6. To want to be the best in what I do- and do all that it takes to take me there.
  7. Over the years, I have learnt that there are companies like Unilever, Cadbury and Asian Paints that have a knack of hiring wonderful human beings- and this cannot be a coincidence. It has to be a system- the very system we are so quick to dismiss with contempt.
  8. Research( Market research) of the real kind destroys presumptions and teaches us things that the tourist or superficial research never can.
  9. Many young professionals in India think of research as a nuisance- probably influenced by me. It was not that I was born hating research; in my earlier days, I attended several meetings with researchers and numerous focus-group interviews. Most of the research studies threw up ‘insights’ that I had known since I was three years old- so this kind of ‘research’ became a waste of time for me.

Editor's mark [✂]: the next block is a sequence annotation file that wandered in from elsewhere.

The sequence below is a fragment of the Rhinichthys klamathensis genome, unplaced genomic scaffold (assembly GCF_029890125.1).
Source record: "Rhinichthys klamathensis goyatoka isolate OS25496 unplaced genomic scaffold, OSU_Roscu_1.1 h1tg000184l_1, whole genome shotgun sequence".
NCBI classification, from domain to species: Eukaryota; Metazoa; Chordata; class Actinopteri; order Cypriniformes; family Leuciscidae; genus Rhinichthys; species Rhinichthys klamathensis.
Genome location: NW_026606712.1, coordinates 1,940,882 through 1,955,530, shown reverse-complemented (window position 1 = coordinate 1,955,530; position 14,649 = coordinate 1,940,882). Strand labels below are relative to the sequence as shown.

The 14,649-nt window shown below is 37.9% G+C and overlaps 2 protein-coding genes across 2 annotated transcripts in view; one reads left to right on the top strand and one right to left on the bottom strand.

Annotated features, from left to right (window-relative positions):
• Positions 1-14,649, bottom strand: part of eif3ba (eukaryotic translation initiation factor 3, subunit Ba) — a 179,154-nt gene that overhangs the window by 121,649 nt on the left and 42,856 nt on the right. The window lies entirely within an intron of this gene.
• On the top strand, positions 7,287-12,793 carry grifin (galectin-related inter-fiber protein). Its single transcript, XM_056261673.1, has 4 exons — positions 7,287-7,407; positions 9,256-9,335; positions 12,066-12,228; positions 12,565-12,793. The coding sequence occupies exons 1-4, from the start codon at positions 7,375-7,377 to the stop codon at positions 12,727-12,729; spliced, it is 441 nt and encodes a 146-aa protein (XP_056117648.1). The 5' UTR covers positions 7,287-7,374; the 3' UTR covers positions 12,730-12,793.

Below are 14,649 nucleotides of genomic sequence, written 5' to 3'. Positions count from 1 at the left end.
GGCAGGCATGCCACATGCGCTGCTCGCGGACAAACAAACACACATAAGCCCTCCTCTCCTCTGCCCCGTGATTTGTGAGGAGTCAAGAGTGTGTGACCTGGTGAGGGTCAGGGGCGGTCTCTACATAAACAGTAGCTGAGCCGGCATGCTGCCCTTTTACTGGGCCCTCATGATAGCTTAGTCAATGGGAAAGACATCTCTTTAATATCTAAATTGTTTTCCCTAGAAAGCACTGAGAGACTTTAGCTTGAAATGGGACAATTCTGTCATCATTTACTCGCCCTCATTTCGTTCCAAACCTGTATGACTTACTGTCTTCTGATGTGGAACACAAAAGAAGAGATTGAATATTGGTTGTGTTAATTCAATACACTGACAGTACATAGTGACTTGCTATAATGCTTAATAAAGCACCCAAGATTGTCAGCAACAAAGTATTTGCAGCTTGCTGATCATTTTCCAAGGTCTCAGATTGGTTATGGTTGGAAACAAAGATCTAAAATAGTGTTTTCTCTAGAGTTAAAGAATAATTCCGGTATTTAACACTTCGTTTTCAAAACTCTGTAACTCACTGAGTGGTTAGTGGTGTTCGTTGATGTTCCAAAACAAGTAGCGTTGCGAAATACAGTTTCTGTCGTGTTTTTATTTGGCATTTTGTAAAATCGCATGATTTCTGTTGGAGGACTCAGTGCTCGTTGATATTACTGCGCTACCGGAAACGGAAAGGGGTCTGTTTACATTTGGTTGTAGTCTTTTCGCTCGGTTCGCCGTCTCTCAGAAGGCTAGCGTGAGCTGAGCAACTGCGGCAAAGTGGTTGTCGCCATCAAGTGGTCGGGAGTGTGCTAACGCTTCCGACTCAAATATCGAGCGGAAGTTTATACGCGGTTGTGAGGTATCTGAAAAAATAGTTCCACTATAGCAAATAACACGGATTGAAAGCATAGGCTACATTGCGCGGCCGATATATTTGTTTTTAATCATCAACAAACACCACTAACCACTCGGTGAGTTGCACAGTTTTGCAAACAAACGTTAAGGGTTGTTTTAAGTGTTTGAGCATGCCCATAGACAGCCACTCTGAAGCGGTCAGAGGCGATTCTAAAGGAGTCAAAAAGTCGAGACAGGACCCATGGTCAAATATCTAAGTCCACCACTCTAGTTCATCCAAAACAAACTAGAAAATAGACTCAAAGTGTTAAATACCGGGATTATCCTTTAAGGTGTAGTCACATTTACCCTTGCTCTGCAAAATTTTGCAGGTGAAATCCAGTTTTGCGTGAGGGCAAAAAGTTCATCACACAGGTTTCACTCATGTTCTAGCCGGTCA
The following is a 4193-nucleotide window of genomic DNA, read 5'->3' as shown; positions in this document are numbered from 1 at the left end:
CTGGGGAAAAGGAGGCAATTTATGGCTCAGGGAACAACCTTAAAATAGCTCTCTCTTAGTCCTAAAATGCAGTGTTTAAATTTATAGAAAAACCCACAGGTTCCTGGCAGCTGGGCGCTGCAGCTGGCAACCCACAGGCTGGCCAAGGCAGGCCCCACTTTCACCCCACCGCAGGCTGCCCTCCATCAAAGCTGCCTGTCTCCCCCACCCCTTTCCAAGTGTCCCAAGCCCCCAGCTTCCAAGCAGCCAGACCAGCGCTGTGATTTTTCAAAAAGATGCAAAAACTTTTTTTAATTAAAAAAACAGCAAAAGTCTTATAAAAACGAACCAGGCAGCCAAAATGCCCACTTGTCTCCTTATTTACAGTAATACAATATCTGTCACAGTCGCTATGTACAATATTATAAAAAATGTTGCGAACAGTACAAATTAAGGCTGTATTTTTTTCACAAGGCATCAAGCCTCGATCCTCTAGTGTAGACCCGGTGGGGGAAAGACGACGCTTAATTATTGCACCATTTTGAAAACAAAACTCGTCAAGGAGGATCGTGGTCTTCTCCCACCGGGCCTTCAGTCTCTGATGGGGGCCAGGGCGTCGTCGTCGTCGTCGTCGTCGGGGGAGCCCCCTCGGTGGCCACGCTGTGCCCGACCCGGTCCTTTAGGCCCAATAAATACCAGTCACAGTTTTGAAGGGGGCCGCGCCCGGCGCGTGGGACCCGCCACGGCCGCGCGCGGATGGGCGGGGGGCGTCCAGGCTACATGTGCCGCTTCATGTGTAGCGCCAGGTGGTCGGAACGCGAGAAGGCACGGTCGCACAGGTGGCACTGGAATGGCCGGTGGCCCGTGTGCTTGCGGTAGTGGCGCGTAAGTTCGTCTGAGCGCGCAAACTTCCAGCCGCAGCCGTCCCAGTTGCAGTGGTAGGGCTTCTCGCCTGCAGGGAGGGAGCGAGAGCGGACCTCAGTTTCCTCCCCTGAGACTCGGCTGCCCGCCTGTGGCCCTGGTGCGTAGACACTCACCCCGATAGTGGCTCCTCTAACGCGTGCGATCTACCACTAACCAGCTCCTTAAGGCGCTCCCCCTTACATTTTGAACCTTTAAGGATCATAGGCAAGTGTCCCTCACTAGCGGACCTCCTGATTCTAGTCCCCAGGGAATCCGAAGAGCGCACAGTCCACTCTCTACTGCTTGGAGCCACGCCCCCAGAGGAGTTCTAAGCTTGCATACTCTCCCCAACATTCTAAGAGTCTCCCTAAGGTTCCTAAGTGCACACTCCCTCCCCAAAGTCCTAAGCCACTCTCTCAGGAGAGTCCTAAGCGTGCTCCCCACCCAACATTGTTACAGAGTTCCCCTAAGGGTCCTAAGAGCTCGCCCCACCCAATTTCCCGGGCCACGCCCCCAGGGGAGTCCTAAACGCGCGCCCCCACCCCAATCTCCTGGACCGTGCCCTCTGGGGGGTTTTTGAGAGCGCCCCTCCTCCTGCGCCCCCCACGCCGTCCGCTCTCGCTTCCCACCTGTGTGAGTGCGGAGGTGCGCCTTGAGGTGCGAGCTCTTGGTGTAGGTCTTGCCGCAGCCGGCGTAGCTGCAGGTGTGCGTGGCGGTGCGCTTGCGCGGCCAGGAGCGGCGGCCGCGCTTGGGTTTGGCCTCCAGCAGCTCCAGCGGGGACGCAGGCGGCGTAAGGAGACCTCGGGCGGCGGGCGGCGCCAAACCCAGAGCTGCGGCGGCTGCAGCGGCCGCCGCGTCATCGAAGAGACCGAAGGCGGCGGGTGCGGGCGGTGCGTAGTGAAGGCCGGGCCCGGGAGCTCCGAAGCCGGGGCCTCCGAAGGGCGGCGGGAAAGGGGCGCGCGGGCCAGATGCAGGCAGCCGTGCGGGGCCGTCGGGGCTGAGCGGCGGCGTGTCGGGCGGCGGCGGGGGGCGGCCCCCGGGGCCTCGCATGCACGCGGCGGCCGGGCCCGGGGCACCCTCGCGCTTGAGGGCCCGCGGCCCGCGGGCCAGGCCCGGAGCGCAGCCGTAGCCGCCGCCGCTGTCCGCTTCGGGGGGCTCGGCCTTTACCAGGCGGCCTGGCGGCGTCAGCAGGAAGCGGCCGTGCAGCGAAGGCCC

10. The music in an ad film should not intrude or intimidate. It must live the script and entertain, involve and engage the viewer.
  11. Anyone else would have shot with the smaller edition and just got on with it, but Mr Bachchan, like many great people, believes that GOD IS IN THE DETAILS.
  12. Newcomers at Oglivy had to learn this the hard way. When the fresh recruits first partied with me, they would be gently warned about the next morning-that I would not tolerate anyone coming late to the office. We could have been out drinking till 3 a.m., but I would reach the office at Kamala Mills by 9.15 am. The official ‘office time’ to be at work is 9.30 am. At 9.35 am, I would place Post-it notes on the desks of those who hadn’t come in yet, saying, ‘I’m missing you.’ By 9.55 am, another Post-it would be added, saying, ‘God! I am really missing you, it is 10 o’ clock.’ The message went home. It took no shouting and no memos to create a culture where everyone was on time and punctual of all the meetings.
  13. Mr Bachchan has underlined, in many conversations with me, that he is always nervous before a shoot. Not sometimes, but always. He tells me the day you stop getting nervous, the day you think you have arrived, is when the downfall begins. TO STAY RELEVANT, STAY NERVOUS.VERY NERVOUS.